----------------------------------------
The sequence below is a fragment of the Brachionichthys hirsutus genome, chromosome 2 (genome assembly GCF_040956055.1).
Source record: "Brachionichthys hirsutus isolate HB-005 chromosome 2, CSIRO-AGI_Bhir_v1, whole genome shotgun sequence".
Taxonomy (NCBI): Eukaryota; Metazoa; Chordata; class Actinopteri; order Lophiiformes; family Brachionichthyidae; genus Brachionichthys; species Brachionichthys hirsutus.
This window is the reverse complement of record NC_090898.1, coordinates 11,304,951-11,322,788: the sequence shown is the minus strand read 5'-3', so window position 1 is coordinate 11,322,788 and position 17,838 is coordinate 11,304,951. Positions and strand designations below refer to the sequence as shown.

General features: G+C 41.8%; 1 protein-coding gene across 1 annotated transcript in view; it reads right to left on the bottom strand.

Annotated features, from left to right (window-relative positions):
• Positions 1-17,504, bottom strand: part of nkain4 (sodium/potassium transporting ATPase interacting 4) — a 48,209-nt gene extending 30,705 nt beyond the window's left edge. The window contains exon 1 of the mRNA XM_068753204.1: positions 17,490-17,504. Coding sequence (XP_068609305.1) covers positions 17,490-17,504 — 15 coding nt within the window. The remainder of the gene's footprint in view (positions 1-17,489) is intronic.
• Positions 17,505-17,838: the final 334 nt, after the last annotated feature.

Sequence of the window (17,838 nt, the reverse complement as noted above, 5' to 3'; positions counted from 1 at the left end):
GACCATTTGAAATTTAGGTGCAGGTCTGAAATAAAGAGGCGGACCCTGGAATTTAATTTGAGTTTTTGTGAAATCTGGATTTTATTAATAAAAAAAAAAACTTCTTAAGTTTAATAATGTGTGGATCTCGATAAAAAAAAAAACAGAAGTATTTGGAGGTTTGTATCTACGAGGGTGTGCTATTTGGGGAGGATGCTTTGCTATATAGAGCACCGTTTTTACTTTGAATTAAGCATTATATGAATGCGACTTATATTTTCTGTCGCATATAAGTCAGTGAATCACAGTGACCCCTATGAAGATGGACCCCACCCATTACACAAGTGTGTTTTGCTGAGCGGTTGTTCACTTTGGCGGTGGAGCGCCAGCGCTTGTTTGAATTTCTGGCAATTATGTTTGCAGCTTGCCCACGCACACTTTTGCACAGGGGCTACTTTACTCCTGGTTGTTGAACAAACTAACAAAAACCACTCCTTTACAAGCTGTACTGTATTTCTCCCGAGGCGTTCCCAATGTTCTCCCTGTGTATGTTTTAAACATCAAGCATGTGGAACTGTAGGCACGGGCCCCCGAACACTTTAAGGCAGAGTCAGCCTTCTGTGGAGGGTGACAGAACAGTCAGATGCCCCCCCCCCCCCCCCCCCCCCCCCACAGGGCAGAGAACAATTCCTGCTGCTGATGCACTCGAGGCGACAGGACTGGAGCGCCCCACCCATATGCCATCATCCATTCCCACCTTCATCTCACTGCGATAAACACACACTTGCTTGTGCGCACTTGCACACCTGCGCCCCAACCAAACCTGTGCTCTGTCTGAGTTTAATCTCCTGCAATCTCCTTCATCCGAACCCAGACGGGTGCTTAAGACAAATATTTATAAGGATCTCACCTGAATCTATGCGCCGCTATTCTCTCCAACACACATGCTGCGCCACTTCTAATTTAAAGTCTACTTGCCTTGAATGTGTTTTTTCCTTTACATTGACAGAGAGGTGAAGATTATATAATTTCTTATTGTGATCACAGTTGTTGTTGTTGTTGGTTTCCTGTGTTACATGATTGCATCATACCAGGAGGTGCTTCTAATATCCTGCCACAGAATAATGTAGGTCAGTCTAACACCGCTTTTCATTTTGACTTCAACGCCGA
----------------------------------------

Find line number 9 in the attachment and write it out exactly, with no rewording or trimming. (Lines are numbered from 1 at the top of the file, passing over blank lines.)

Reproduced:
Sequence of the window (17,838 nt, the reverse complement as noted above, 5' to 3'; positions counted from 1 at the left end):